This year I’ve been working at eating healthier while trying to lose weight. In the past I’ve relied on highly processed foods to do so, but now I’m trying to eat a more “natural” diet and include heart healthy foods like berries, nuts, oats, and so on. I’m also trying to be more earth-friendly by buying locally made, grown and raised food products.
A fantastic (People’s Republic of) Boulder, Colorado product I must recommend comes from Piccolo Foods, a new brand of artisanal, preservative-free dips, pestos, spreads and tapenades, recently introduced in specialty foods markets and grocery stores throughout New York City, New Jersey, Colorado and New Mexico. The dips would be great to serve at a New Year’s or Super Bowl party.
Many to choose from
I was sent the Spinach Feta Dip, Artichoke Pesto, Sun Dried Tomato Pesto, Green Olive and Almond Pesto, Santa Fe Pimento Cheese, and Green Chili Smoked Gouda Spread to try. One word: delicious! Even the kids loved the spreads on crackers, while we grownups kept the pestos to ourselves for pasta.
Besides taste, other pluses were that Piccolo’s gluten free products were marked as such. Also, the dips and pestos are made from sustainably produced ingredients and come in biodegradable plastic containers. Piccolo Foods also has a company-wide recycling program. I love products that taste good and also make me feel good about that buying them.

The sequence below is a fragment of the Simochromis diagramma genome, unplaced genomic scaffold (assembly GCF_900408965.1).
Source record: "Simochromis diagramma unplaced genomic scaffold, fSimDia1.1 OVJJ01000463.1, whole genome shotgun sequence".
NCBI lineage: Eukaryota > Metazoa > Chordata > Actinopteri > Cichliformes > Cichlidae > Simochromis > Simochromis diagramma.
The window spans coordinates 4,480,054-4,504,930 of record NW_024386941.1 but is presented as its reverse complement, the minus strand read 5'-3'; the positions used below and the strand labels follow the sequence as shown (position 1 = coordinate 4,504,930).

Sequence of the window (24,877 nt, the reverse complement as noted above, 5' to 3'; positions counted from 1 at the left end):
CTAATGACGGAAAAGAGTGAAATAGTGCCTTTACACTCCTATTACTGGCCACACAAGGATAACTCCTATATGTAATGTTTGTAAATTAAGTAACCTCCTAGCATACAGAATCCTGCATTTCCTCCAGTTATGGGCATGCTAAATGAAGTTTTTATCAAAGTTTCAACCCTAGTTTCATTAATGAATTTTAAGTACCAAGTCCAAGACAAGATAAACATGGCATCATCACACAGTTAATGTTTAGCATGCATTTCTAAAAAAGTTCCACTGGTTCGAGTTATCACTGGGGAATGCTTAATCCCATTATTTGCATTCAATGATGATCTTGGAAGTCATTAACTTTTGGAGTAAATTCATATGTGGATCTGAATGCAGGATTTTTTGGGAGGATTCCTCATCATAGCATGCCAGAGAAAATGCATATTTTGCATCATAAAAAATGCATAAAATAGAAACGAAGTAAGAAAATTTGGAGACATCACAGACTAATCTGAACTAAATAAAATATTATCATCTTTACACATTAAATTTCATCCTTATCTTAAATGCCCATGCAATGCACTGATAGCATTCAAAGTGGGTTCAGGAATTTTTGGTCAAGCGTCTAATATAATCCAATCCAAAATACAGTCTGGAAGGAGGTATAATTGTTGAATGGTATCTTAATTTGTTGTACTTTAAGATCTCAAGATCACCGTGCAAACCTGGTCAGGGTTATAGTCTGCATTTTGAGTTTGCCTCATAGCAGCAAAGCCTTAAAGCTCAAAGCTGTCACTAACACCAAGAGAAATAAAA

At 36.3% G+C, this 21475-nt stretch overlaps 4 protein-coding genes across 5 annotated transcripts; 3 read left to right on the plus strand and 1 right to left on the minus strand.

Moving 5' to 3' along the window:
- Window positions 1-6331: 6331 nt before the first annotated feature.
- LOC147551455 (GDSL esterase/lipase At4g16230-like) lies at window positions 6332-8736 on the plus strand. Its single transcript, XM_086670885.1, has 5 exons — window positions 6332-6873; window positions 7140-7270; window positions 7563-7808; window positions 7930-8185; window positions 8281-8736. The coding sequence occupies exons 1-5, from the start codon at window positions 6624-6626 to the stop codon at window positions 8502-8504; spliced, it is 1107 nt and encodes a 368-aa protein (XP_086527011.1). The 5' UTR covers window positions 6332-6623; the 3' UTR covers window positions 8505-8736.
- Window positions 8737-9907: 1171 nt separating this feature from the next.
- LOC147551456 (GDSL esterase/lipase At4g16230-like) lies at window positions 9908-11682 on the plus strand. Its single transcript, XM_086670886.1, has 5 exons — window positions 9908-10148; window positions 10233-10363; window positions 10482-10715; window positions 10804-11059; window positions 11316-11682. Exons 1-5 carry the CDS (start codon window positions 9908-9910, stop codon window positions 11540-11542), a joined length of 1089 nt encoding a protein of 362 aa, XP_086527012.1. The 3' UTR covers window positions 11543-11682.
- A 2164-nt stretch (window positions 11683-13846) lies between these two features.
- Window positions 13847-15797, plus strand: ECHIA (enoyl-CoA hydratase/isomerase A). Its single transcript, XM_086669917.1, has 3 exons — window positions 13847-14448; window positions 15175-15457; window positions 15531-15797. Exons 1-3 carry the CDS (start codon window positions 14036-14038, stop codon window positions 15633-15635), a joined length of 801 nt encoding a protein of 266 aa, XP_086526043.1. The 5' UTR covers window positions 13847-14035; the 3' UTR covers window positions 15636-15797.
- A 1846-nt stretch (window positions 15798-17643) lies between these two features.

Even dip can be healthy…in moderation
While the dips, pestos and tapenades aren’t low-fat (in fact they’re almost 100% fat) they’re made from heart healthy fats like walnuts, expeller pressed canola oil, extra virgin olive oil, olives, and almonds. (It’s the added parmesan and Romano cheese that’s the problem. Oh well, it’s a delicious problem to have!)
But the nice thing about the spreads, pestos and tapenades is that a little goes a long way. A tablespoon of the Sun Dried Tomato Pesto (45 calories) was enough to flavor a bowl of pasta. Also, the Piccolo Foods recipe page offers healthy ideas like:
It’s all about using their intensely flavored foods in moderation to dress up already healthy lean meats, fish and veggies, though you may be tempted to make a big ol’ sandwich out of some of their yummy dips.
Piccolo's products have a shelf-life of 30 to 60 days and a retail price ranging from $4.99 to $5.99 – well worth the special treat. The first retailers to carry the Piccolo Foods line include King Soopers in Colorado; Fairway, Zabar’s, Westside Markets, Amish Markets and Zaytuna Market, all in the New York City area; Kings Super Markets in New Jersey and Eldorado Supermarket in New Mexico.